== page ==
Duke Ellington: Limehouse Blues

Track

Limehouse Blues

Group

Duke Ellington & His Orchestra

CD

The Chronological Duke Ellington 1931-1932 (Classics 616)

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Musicians:

Duke Ellington (piano), Arthur Whetsol (trumpet), Freddy Jenkins (trumpet), Cootie Williams (trumpet), Joe "Tricky Sam" Nanton (trombone), Juan Tizol (trombone), Barney Bigard (clarinet), Johnny Hodges (alto sax), Harry Carney (baritone sax), Fred Guy (guitar), Wellman Braud (bass), Sonny Greer (drums).

Composed by Philip Braham & Douglas Furber

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Recorded: Camden, NJ, June 16, 1931

Duke_1931-32_classics

Rating: 92/100 (learn more)

"Limehouse Blues" is not a blues, but it was inspired by the London neighborhood. When Duke Ellington recorded the song in 1931, the song was ten years old and Ellington was just two years away from his first trip to London. The introduction, with an odd clip-clop rhythm from Sonny Greer, sounds more like the Old West than the East End. Ellington must have liked the relaxed loping feel of this song, for he keeps the two-beat going throughout the arrangement. Ellington's setting is a feature for his three saxophonists, but all of the solo segments are in 8-bar pieces. After the theme chorus, a trumpet variation alternates with Johnny Hodges' alto sax. Hodges' early style is in full bloom here, but he (like Harry Carney later on) has problems trying to swing against the two-beat rhythm. Bigard is up next with a wild clarinet tremolo and complete rhythmic security. Carney decorates the melody and briefly tries his own kind of tremolo. Bigard starts his next eight with the same tremolo as if to show Carney how it's meant to be played, and Carney takes the hint and goes back to paraphrasing the tune. The brass have an easier time swinging the phrases in the final ensemble chorus, and Hodges and Bigard each get brief solo spots between the brass figures. At the end, Ellington makes a minor mis-step in bringing back his odd introduction, but not even the trumpet fills by Cootie Williams can make that music make sense.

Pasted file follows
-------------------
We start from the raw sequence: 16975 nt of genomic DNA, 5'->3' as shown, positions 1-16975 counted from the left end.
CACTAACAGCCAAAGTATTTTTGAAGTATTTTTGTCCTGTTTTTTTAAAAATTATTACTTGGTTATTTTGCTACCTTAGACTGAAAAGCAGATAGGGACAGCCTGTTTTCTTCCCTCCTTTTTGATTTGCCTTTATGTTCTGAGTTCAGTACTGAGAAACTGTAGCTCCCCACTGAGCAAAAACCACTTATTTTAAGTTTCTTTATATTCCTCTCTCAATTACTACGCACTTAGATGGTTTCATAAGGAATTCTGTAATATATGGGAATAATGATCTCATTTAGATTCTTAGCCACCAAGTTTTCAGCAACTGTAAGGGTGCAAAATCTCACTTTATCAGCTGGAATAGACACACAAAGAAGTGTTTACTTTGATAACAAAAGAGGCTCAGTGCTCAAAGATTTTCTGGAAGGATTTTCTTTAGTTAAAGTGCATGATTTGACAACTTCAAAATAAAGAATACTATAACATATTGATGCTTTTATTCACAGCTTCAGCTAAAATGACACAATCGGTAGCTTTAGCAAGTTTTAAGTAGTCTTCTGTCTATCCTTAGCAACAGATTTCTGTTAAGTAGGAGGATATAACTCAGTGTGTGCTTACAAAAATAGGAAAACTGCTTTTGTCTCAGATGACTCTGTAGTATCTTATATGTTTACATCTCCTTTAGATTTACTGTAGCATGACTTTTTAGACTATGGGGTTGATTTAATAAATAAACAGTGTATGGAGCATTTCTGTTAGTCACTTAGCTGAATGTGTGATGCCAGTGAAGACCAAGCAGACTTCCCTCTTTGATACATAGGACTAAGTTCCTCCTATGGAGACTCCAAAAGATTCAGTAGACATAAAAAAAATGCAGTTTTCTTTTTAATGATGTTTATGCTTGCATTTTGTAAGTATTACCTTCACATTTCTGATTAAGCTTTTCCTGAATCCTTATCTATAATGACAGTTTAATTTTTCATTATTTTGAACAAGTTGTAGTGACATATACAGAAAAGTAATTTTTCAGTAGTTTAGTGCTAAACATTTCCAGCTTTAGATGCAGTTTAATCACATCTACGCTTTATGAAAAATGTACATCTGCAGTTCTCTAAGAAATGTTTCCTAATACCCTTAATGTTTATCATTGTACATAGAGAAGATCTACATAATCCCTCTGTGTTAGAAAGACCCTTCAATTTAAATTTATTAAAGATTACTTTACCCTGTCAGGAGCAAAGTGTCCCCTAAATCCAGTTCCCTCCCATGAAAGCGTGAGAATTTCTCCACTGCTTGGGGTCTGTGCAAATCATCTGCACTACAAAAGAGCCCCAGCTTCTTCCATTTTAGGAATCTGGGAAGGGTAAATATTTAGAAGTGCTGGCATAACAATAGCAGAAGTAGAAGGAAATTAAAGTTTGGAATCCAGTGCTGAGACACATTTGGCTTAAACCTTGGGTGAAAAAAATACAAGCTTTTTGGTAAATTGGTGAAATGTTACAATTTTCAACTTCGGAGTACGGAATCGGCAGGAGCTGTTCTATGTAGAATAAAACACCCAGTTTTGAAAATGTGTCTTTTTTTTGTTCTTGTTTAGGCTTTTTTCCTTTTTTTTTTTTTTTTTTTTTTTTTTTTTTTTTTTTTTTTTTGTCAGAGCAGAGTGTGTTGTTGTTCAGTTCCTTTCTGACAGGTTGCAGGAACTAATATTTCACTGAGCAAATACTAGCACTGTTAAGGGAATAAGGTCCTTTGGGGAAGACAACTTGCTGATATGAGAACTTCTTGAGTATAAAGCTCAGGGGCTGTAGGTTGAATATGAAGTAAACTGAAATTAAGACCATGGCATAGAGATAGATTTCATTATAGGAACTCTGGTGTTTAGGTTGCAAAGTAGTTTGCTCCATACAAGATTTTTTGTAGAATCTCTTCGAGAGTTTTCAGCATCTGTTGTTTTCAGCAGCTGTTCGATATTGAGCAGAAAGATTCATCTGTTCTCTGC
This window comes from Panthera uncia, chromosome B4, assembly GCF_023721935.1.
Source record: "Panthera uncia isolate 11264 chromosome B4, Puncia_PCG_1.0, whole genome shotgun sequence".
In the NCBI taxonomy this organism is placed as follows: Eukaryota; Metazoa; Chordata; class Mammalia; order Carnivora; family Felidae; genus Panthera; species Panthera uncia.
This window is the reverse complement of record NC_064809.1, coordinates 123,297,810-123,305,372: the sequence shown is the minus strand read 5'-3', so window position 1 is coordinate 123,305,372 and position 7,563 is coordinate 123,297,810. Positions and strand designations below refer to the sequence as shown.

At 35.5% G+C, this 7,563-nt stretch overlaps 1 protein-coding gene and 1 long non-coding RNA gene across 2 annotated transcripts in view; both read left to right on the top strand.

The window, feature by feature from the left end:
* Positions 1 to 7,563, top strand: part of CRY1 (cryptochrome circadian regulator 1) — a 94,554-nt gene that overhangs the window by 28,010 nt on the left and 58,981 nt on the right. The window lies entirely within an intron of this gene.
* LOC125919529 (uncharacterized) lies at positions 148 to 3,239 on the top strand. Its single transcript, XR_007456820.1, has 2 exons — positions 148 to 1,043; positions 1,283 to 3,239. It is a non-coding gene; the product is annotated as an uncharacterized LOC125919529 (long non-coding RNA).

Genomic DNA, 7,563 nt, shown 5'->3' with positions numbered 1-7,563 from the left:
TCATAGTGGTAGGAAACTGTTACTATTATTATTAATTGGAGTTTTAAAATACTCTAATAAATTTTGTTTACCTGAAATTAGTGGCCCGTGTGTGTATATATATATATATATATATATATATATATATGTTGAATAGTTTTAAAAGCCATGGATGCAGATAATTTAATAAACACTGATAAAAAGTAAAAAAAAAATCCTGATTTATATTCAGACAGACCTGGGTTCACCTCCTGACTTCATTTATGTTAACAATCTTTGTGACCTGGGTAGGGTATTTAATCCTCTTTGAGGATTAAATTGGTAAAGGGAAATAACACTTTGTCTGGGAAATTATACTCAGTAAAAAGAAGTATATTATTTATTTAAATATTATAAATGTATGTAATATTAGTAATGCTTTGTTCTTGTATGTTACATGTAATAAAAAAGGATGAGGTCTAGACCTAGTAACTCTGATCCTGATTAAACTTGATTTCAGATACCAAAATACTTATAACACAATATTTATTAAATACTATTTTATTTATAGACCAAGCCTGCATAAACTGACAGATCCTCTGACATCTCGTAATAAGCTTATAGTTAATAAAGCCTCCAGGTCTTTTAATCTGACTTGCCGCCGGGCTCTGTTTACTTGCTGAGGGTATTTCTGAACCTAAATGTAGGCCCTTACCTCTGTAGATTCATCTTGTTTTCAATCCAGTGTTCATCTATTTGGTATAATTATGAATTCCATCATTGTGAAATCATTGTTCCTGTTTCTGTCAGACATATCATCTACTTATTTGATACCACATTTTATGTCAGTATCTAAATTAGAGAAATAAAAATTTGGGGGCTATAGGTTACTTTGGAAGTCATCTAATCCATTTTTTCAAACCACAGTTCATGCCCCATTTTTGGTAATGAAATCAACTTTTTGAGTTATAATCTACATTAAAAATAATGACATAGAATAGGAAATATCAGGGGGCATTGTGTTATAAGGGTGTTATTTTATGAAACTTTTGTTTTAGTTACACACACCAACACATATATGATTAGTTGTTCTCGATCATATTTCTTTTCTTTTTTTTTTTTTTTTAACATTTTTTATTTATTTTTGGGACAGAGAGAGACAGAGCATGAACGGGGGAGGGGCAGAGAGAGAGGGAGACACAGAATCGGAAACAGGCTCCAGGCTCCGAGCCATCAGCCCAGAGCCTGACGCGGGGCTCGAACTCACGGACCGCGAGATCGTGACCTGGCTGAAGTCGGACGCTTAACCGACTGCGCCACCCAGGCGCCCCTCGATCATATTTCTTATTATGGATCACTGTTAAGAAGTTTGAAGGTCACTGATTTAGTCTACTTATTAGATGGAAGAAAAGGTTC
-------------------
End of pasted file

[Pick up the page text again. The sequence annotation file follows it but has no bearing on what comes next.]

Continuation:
Reviewer: Thomas Cunniffe

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